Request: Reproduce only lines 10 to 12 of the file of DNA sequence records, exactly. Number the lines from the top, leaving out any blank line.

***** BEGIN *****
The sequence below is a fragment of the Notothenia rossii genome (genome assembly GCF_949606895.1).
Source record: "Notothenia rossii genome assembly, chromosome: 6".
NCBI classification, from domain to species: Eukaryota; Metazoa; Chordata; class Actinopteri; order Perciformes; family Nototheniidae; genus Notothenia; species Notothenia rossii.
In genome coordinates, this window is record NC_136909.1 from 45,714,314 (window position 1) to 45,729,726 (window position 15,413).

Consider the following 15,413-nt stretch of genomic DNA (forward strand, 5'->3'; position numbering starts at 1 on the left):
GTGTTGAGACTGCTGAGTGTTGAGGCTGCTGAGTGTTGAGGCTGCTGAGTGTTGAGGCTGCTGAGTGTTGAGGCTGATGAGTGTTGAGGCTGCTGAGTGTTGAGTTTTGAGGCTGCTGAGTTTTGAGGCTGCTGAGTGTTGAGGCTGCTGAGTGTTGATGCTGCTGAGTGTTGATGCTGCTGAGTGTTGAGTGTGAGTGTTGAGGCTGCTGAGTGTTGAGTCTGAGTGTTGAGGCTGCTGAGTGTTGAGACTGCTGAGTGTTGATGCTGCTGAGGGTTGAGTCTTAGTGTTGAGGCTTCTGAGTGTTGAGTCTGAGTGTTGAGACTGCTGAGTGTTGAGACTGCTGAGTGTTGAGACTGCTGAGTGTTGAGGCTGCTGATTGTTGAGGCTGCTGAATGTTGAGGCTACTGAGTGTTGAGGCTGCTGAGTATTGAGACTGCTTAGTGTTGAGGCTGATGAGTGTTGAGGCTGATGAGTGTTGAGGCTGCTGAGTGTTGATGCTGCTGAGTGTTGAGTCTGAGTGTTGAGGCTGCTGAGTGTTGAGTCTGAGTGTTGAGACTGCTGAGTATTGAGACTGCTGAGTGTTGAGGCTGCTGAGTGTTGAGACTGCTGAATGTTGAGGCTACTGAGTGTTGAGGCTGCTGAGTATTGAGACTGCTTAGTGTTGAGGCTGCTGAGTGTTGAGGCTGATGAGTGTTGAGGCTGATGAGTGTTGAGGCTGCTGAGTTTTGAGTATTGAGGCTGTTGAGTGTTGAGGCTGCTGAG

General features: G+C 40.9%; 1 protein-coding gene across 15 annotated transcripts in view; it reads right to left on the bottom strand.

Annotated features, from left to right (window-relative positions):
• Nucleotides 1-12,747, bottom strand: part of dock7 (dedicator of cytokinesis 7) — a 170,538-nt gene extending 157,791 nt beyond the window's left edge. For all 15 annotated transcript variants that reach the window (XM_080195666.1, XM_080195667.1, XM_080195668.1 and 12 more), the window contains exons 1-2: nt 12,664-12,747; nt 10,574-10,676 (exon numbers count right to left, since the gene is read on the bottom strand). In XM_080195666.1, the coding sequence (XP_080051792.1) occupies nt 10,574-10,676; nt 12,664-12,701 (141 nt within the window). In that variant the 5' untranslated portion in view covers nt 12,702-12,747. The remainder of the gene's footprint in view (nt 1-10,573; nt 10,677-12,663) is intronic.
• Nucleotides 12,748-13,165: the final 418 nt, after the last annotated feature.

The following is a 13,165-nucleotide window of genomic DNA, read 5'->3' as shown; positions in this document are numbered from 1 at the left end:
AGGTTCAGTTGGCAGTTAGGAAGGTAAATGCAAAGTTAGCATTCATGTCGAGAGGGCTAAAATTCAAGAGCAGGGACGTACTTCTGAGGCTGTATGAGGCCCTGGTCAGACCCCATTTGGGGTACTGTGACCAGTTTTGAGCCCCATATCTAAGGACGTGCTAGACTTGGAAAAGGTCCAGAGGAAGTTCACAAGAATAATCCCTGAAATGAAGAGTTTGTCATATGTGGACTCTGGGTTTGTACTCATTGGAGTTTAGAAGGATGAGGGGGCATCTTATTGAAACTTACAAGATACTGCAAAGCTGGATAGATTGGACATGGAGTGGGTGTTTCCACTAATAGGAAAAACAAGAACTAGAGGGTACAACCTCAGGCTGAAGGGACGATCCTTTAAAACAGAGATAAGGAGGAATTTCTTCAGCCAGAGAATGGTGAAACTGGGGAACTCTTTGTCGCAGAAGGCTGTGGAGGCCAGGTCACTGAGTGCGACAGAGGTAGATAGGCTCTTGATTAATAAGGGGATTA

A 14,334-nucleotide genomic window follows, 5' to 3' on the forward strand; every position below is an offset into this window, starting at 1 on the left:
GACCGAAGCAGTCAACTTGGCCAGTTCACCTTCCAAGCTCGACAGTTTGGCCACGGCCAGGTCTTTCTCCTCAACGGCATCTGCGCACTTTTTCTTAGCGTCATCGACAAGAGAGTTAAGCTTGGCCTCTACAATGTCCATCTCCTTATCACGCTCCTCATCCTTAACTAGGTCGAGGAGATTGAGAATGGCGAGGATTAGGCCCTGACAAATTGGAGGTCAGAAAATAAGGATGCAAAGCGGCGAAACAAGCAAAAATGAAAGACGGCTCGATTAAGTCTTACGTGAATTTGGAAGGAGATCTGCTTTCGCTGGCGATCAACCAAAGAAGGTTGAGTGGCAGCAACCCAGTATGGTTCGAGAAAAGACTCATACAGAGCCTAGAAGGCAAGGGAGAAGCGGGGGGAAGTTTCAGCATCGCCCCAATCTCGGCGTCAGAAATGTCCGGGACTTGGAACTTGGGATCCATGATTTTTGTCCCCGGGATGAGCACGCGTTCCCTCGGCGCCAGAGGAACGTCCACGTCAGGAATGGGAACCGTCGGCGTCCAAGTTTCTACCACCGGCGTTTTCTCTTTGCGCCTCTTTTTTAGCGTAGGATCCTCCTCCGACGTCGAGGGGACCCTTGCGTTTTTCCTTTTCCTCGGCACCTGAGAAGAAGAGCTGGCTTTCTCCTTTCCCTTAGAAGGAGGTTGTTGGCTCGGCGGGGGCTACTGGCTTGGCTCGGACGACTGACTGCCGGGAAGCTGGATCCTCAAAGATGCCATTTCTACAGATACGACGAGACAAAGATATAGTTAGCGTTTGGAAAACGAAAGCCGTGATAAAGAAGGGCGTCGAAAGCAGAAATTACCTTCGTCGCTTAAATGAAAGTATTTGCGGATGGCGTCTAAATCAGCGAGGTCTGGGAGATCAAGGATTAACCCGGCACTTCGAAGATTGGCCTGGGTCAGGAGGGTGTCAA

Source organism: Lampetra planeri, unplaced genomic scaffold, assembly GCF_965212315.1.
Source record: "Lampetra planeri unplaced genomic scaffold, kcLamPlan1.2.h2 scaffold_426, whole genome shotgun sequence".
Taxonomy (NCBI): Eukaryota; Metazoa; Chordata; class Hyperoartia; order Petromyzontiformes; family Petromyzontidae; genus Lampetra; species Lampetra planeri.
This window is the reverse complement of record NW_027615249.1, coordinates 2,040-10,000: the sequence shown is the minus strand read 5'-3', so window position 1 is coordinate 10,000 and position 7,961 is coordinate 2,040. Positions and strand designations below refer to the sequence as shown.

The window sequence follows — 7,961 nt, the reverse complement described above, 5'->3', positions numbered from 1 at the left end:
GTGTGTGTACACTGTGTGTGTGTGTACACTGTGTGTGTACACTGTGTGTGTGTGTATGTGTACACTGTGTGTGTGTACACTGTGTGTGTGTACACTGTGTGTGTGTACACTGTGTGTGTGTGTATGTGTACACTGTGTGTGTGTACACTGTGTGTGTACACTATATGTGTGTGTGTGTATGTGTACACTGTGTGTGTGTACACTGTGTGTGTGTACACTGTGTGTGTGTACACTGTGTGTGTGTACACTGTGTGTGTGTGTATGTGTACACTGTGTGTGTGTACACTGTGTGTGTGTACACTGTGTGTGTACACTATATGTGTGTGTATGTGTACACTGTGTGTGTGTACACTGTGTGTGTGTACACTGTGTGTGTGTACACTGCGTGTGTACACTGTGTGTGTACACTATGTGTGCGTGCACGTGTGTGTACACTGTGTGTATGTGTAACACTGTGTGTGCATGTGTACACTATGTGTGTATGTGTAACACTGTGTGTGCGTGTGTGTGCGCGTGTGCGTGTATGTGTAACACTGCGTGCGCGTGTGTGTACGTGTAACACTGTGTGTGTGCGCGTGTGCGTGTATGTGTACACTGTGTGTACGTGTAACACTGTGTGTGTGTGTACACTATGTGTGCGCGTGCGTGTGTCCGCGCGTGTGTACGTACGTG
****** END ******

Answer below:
• Nucleotides 12,748-13,165: the final 418 nt, after the last annotated feature.

The following is a 13,165-nucleotide window of genomic DNA, read 5'->3' as shown; positions in this document are numbered from 1 at the left end:
AGGTTCAGTTGGCAGTTAGGAAGGTAAATGCAAAGTTAGCATTCATGTCGAGAGGGCTAAAATTCAAGAGCAGGGACGTACTTCTGAGGCTGTATGAGGCCCTGGTCAGACCCCATTTGGGGTACTGTGACCAGTTTTGAGCCCCATATCTAAGGACGTGCTAGACTTGGAAAAGGTCCAGAGGAAGTTCACAAGAATAATCCCTGAAATGAAGAGTTTGTCATATGTGGACTCTGGGTTTGTACTCATTGGAGTTTAGAAGGATGAGGGGGCATCTTATTGAAACTTACAAGATACTGCAAAGCTGGATAGATTGGACATGGAGTGGGTGTTTCCACTAATAGGAAAAACAAGAACTAGAGGGTACAACCTCAGGCTGAAGGGACGATCCTTTAAAACAGAGATAAGGAGGAATTTCTTCAGCCAGAGAATGGTGAAACTGGGGAACTCTTTGTCGCAGAAGGCTGTGGAGGCCAGGTCACTGAGTGCGACAGAGGTAGATAGGCTCTTGATTAATAAGGGGATTA